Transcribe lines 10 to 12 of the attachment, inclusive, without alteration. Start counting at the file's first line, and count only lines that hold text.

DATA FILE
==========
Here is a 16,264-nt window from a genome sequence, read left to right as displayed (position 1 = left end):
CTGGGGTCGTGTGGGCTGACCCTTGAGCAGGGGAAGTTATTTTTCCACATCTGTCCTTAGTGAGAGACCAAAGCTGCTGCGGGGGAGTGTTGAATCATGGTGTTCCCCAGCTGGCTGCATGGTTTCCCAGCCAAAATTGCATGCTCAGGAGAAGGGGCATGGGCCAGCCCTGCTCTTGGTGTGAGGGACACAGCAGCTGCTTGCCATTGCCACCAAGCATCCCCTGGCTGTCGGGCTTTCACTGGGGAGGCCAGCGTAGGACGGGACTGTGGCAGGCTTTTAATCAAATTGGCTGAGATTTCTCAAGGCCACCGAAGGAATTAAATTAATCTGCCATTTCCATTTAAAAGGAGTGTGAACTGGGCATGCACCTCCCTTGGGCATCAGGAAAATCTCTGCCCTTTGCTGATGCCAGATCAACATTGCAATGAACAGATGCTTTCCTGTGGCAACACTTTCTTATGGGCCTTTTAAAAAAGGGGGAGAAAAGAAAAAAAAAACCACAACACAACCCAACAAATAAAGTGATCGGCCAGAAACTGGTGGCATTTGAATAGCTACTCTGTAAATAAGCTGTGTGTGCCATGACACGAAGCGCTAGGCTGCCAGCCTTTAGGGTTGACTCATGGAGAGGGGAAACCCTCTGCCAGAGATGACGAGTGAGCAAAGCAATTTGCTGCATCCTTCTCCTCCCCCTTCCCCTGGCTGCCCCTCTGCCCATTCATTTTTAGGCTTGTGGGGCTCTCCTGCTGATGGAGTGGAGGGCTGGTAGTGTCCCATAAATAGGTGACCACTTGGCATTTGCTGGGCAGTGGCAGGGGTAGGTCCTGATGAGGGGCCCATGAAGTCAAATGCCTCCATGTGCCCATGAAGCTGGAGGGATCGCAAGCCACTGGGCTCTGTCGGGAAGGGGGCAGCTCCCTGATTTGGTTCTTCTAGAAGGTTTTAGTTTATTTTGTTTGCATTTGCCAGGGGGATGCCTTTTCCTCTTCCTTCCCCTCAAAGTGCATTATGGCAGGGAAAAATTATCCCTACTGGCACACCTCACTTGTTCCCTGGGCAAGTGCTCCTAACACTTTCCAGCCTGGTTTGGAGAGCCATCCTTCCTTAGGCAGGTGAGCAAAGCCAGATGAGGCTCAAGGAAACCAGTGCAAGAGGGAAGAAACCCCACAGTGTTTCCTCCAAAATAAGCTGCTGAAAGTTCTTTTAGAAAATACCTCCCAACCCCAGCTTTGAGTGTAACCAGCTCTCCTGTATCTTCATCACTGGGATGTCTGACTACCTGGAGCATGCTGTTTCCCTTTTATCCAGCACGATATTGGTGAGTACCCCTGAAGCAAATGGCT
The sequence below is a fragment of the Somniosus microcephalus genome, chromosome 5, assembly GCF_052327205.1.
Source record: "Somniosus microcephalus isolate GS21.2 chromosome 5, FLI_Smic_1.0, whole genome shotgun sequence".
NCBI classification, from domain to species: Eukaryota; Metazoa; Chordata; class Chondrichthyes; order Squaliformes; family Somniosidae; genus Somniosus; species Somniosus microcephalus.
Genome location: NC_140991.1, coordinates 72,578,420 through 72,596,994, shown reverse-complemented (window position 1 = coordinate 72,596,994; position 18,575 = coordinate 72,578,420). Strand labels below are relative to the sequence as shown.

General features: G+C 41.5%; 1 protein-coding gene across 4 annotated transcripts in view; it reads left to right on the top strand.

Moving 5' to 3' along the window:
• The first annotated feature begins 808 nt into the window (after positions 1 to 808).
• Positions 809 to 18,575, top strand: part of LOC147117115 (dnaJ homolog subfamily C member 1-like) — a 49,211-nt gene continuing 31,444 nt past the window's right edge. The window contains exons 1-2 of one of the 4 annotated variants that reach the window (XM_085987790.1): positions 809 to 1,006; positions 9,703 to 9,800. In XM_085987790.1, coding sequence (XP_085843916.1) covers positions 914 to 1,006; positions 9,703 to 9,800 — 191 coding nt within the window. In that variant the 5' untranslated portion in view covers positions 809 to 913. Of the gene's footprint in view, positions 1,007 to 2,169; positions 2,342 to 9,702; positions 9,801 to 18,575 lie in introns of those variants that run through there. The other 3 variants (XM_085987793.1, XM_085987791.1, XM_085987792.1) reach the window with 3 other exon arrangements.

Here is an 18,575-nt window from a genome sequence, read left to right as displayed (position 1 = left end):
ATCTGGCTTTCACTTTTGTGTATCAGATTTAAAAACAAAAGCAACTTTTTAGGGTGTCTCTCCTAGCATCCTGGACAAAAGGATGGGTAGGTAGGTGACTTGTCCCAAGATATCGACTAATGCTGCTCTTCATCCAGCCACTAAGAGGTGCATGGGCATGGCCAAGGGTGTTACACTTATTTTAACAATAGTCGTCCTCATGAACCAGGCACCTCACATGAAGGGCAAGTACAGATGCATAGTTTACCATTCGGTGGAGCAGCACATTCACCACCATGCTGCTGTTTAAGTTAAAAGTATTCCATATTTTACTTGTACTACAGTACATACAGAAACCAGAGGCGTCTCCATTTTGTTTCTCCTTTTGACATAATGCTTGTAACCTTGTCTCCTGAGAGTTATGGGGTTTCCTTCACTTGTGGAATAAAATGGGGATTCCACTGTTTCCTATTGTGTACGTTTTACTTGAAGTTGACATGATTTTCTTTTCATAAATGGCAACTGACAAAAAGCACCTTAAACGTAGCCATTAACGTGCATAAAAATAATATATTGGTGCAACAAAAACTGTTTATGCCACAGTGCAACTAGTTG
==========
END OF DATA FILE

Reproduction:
• Positions 809 to 18,575, top strand: part of LOC147117115 (dnaJ homolog subfamily C member 1-like) — a 49,211-nt gene continuing 31,444 nt past the window's right edge. The window contains exons 1-2 of one of the 4 annotated variants that reach the window (XM_085987790.1): positions 809 to 1,006; positions 9,703 to 9,800. In XM_085987790.1, coding sequence (XP_085843916.1) covers positions 914 to 1,006; positions 9,703 to 9,800 — 191 coding nt within the window. In that variant the 5' untranslated portion in view covers positions 809 to 913. Of the gene's footprint in view, positions 1,007 to 2,169; positions 2,342 to 9,702; positions 9,801 to 18,575 lie in introns of those variants that run through there. The other 3 variants (XM_085987793.1, XM_085987791.1, XM_085987792.1) reach the window with 3 other exon arrangements.

Here is an 18,575-nt window from a genome sequence, read left to right as displayed (position 1 = left end):
ATCTGGCTTTCACTTTTGTGTATCAGATTTAAAAACAAAAGCAACTTTTTAGGGTGTCTCTCCTAGCATCCTGGACAAAAGGATGGGTAGGTAGGTGACTTGTCCCAAGATATCGACTAATGCTGCTCTTCATCCAGCCACTAAGAGGTGCATGGGCATGGCCAAGGGTGTTACACTTATTTTAACAATAGTCGTCCTCATGAACCAGGCACCTCACATGAAGGGCAAGTACAGATGCATAGTTTACCATTCGGTGGAGCAGCACATTCACCACCATGCTGCTGTTTAAGTTAAAAGTATTCCATATTTTACTTGTACTACAGTACATACAGAAACCAGAGGCGTCTCCATTTTGTTTCTCCTTTTGACATAATGCTTGTAACCTTGTCTCCTGAGAGTTATGGGGTTTCCTTCACTTGTGGAATAAAATGGGGATTCCACTGTTTCCTATTGTGTACGTTTTACTTGAAGTTGACATGATTTTCTTTTCATAAATGGCAACTGACAAAAAGCACCTTAAACGTAGCCATTAACGTGCATAAAAATAATATATTGGTGCAACAAAAACTGTTTATGCCACAGTGCAACTAGTTG